New Jersey, State Census, 1885 (FamilySearch Historical Records)
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New Jersey, State Census, 1885
|This article describes a collection of records at FamilySearch.org.|
|New Jersey, United States|
|Flag of New Jersey|
|Location of New Jersey|
|Record Type||State Census|
- 1 What is in This Collection?
- 2 What Can These Records Tell Me?
- 3 Collection Content
- 4 How Do I Search This Collection?
- 5 What Do I Do Next?
- 6 Citing This Collection
- 7 How Can I Contribute to the FamilySearch Wiki?
What is in This Collection?
This collection is an index to the 1885 New Jersey state census. The census is a printed form that was filled in by hand by the enumerator. It is arranged by county and by township within each county.
Some records may be missing, including Jersey City (Hudson County) records from Family History Library film numbers 888618, 888619, 888620, 888621 and 888622.
The state of New Jersey took a state census every 10 years beginning in 1855 and continuing through 1915. The 1885 census is the first to survive in its entirety. The census was compiled to obtain a count of the population to determine how many representatives the state would send to Congress.
The information is generally reliable. However use the information with some caution, since the information may have been given to a census taker by any member of the family or by a neighbor. Some information may have been incorrect or deliberately falsified.
What Can These Records Tell Me?
The 1890 U.S. Federal Census was damaged and destroyed by fire in 1921. Less than 1 percent of the schedules are available for research today. Because of this problem, the 1885 New Jersey State Census is a highly valuable source as it provides information that would otherwise may be found in the federal census.
The 1885 New Jersey State Census generally includes:
- The first and last names of individuals
- Native or foreign born
- Age range
How Do I Search This Collection?
Before searching this collection, it is helpful to know:
- The name of your ancestor
- The approximate age of your ancestor
- The place where your ancestor lived
- The names of other family members and their relationships
Search the Index
|More images are available in the FamilySearch Catalog at New Jersey State Census, 1885. Some catalog records link to multiple references. In this case, click on a reference to find a camera icon to see images.|
How Do I Analyze the Results?
Compare each result from your search with what you know to determine if there is a match. This may require viewing multiple records or images. Keep track of your research in a research log.
What Do I Do Next?
When you have located your ancestor in the census, carefully evaluate each piece of information about them. These pieces of information may give you new biographical details that can lead you to other records about your ancestors.
I Found the Person I Was Looking For, What Now?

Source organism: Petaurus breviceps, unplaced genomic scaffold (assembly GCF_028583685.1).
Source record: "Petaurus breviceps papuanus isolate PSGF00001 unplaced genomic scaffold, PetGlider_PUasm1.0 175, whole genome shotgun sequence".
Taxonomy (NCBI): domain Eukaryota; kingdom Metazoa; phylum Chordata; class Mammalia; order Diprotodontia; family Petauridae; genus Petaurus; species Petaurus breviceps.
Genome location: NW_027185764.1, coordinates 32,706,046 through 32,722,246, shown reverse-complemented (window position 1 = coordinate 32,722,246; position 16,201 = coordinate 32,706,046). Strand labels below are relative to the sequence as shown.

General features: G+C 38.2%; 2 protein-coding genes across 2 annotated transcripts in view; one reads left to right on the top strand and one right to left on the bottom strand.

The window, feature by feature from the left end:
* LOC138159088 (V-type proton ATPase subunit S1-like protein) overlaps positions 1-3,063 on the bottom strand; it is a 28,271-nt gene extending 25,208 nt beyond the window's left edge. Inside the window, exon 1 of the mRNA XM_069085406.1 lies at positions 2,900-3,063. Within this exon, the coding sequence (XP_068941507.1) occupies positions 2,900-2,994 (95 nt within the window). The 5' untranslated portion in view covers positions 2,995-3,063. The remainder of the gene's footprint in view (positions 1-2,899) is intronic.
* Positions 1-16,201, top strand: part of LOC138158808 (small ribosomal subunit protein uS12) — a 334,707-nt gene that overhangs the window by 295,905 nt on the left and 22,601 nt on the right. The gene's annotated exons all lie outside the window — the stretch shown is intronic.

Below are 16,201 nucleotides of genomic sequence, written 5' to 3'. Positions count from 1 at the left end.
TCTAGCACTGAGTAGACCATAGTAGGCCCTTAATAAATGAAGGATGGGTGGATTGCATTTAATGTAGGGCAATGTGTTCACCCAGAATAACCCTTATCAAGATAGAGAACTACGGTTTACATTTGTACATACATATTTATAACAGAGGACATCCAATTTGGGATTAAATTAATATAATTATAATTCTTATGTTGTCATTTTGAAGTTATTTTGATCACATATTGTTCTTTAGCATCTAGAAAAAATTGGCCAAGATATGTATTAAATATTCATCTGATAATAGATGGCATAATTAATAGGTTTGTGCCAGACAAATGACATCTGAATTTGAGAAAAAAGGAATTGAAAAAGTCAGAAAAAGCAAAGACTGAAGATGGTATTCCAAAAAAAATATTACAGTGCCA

- Use the place of residence to search other records such as federal censuses, church and land records
- If they are foreign born, look for immigration and naturalization records
- It is often helpful to extract the information on all families with the same surname in the same general area. If the surname is uncommon, it is likely that those living in the same area were related
- Be sure to extract all families before you look at other records. The relationships given will help you to organize family groups. The family groupings will help you identify related families when you discover additional information in other records
- Married family members may have lived nearby but in a separate household so you may want to search an entire town, neighboring towns, or even a county
- You may be able to identify an earlier generation if elderly parents were living with or close by a married child
- You may be able to identify a younger generation if a young married couple still lived with one of their sets of parents
I Can't Find the Person I'm Looking For, What Now?
- Look for variant spellings of the names. You should also look for alias names, nicknames and abbreviated names
- Look for a different index. Local genealogical and historical societies often have indexes to local records
- Search the indexes and records of nearby localities
- There is also the possibility that a family was missed in the census
Citing This Collection
Citations help you keep track of places you have searched and sources you have found. Identifying your sources helps others find the records you used.
- Collection Citation
"New Jersey State Census, 1885." Database with images. FamilySearch. http://FamilySearch.org : 14 June 2016. Department of State, Trenton.
When looking at a record, the citation is found below the record.
How Can I Contribute to the FamilySearch Wiki?
| We welcome user additions to FamilySearch Historical Records wiki articles. We are looking for additional information that will help readers understand the topic and better use the available records. We also need translations for collection titles and images in articles about records written in languages other than English. For specific needs, please visit WikiProject FamilySearch Records. |
Please follow these guidelines as you make changes. Thank you for any contributions you may provide.